Around 80% of the world's 2.2 billion children lack even the most basic social safeguards to protect them from disease, exploitation and abject poverty and to ensure they have access to basic health care and education, the U.N. reports.
In a new report made public Wednesday by UNICEF and the International Labor Organization, researchers say that 1.77 billion children up to the age of 18 lack access to a child or family cash benefit, a fundamental pillar of a social protection system. Among those, about 1.46 billion children are younger than 15.
Children are twice as likely as adults to live below the extreme poverty line – which the World Bank defines as those who struggle to subsist on US$2.15 per person per day. Around 800 million children survive on less than US$3.20 a day, the report says, while 1.3 billion others live on less than US$5.50 a day.
"The impacts on children are both immediate and lifelong," the report says, exacerbating human rights violations, like child labor and childhood marriage, while diminishing children's aspirations and opportunities.
More than a billion live in multidimensional poverty, depriving them of access to education, health, housing, nutrition, sanitation and clean water. During the COVID-19 pandemic, the number of children living in multidimensional poverty increased by 15%, erasing previous progress in reducing childhood poverty.
Positive impacts are beyond question
Social protection systems can help poor and vulnerable people cope with crises and shocks, find jobs, invest in the health and education of their children, and protect the aging population.
“Ultimately, strengthened efforts to ensure adequate investment in universal social protection for children, ideally through universal child benefits to support families at all times, is the ethical and rational choice, and the one that paves the way to sustainable development and social justice,” said Shahra Razavi, director of the ILO's Social Protection Department.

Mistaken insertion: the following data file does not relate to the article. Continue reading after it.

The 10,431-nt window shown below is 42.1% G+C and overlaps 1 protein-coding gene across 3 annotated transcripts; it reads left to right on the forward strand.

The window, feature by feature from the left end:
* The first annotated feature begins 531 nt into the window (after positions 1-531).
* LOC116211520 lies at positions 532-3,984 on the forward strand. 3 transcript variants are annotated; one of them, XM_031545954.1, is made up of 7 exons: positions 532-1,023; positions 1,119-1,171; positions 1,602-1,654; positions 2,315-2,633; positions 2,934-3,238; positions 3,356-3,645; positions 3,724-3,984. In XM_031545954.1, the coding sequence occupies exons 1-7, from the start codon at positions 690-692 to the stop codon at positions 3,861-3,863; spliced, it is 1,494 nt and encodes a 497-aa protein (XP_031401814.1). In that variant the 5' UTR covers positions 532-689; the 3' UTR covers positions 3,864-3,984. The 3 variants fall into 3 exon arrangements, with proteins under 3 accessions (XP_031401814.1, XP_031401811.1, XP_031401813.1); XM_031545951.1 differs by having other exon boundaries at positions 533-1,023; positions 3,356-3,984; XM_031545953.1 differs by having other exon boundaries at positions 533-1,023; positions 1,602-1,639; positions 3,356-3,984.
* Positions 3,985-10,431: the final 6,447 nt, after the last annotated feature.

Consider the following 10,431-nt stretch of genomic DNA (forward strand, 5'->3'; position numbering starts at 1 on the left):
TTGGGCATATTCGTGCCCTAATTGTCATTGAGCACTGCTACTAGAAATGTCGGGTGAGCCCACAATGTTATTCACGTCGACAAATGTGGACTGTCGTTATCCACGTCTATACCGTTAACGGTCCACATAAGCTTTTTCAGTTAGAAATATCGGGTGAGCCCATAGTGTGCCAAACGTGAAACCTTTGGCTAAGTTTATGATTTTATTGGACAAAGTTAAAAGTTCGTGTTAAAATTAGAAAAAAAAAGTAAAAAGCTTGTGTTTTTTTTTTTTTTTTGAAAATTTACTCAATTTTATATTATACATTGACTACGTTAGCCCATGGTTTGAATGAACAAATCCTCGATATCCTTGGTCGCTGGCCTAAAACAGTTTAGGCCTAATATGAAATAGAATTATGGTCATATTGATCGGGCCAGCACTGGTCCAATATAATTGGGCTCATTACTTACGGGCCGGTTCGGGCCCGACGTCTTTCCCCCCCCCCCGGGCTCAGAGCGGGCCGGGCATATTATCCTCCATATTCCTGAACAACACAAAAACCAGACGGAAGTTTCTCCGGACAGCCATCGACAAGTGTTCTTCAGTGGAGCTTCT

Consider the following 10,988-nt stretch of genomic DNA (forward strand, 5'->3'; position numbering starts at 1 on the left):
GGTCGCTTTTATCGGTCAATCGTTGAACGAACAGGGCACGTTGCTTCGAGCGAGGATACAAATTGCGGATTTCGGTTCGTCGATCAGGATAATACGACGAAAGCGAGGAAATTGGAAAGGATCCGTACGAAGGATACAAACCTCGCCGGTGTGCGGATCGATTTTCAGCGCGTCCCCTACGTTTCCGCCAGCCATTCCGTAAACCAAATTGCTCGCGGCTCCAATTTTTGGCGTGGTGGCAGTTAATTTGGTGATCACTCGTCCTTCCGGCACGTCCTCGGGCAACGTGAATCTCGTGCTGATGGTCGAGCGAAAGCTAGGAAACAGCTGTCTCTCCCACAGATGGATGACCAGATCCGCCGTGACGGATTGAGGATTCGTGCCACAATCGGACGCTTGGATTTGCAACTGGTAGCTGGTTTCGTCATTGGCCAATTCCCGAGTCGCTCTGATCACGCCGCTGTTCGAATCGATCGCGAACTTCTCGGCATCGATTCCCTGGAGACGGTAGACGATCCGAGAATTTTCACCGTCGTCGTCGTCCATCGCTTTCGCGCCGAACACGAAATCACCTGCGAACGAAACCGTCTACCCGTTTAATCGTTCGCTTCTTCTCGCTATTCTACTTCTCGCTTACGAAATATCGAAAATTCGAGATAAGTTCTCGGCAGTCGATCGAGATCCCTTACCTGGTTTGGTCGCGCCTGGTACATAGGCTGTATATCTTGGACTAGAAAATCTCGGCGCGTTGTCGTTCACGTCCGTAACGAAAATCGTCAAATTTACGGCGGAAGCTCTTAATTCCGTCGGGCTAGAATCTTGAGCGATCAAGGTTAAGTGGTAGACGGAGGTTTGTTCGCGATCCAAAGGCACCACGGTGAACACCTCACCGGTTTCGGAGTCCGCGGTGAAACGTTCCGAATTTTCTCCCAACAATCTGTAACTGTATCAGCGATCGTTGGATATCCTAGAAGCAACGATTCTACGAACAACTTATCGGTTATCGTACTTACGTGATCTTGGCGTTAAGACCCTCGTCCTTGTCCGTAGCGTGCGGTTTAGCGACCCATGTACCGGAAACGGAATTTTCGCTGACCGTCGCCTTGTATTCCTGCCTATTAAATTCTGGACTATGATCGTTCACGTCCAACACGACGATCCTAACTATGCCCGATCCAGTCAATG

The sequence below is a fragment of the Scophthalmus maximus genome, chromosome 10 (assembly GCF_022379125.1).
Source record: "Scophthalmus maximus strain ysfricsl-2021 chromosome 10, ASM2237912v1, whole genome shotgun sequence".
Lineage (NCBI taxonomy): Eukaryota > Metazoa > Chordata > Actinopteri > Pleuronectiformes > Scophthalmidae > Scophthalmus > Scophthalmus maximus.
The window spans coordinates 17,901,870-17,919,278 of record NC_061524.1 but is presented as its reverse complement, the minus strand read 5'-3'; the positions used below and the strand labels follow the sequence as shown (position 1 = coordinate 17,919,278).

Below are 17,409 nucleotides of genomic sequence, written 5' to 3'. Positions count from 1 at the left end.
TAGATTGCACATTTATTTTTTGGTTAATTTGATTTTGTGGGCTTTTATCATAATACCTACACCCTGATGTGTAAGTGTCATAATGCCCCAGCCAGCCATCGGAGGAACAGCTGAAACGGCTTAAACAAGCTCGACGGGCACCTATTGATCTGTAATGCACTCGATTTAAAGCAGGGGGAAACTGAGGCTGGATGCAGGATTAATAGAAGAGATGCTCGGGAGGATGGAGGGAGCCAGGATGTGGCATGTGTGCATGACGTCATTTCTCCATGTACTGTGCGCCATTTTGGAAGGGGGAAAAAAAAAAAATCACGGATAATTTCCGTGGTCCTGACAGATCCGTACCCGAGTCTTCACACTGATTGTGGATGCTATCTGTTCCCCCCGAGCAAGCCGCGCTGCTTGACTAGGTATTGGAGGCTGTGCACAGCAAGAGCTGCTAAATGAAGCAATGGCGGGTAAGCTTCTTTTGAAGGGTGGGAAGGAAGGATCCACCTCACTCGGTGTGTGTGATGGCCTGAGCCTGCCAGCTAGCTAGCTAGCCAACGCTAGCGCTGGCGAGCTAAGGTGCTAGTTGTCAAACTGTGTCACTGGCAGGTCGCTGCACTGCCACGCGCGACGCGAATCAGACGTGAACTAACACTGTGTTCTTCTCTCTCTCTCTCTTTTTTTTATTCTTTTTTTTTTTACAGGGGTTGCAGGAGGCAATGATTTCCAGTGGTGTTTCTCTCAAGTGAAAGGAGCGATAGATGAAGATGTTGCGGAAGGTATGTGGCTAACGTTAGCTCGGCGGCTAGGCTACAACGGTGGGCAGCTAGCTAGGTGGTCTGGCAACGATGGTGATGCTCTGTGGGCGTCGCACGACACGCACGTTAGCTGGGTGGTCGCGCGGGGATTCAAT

Evidence shows that social protection for children reduces poverty while contributing to income security in households, with broader significance for child health, education and food security.
Additionally, the study says, it makes households more resilient, allowing them to boost their productivity and earning potential, while reducing the risk of inter-generational poverty.
"In this way, investment in social protection for children expands human capabilities and productivity, and creates a virtuous circle, fueling economic growth and contributing to more sustainable tax and transfer systems that will enable further expansion of social protection for all, including children," the report asserts.
Lacking social protection, even the basic conditions for well-being are less likely to be met during childhood, creating conditions and problems that are difficult to fix later in life.
Disability, gender, climate change and war
For disabled children and their families the daily struggle to get by is often even more onerous.
They are more likely to live in poverty because of the associated costs, such as medical bills and the incomes lost by the caregiver and the person with the disability. Even where social protection systems offer support, it rarely covers the extra costs associated with a disability.
Gender can also play a pivotal role, especially in cultures where females face deep-seated discrimination.
This can shape a young girl's well-being, from denying her an education, or forcing her into an unwanted marriage or shuffling her into a low-status, poorly paying job. Studies show that children living in households headed by women are more likely to live in extreme poverty than children from male-headed households.
The devastating effects of climate change, wars and conflicts, and the cost-of-living crisis all impact the lives of the world's children in ways they can neither comprehend nor change.
The report, "More than a billion reasons: The urgent need to build universal social protection for children," says that millions of children and their families are not getting a critical social protection provision: monetary benefits that are provided to families either in cash payments or tax credits.
UNICEF and the ILO say that all countries, rich or poor, have the choice of pursuing a "high road" strategy of investing in social protection or the cheaper "low road" option that traps countries in a "low cost-low human development" trajectory that will jeopardize the achievement of sustainable development goals.
“As families face increasing economic hardship, food insecurity, conflict, and climate-related disasters, universal child benefits can be a lifeline,” said Natalia Winder-Rossi, UNICEF's director of social policy and social protection.
“There is an urgent need to strengthen, expand and invest in child-friendly and shock-responsive social protection systems," she said. "This is essential to protect children from living in poverty and increase resilience particularly among the poorest households.”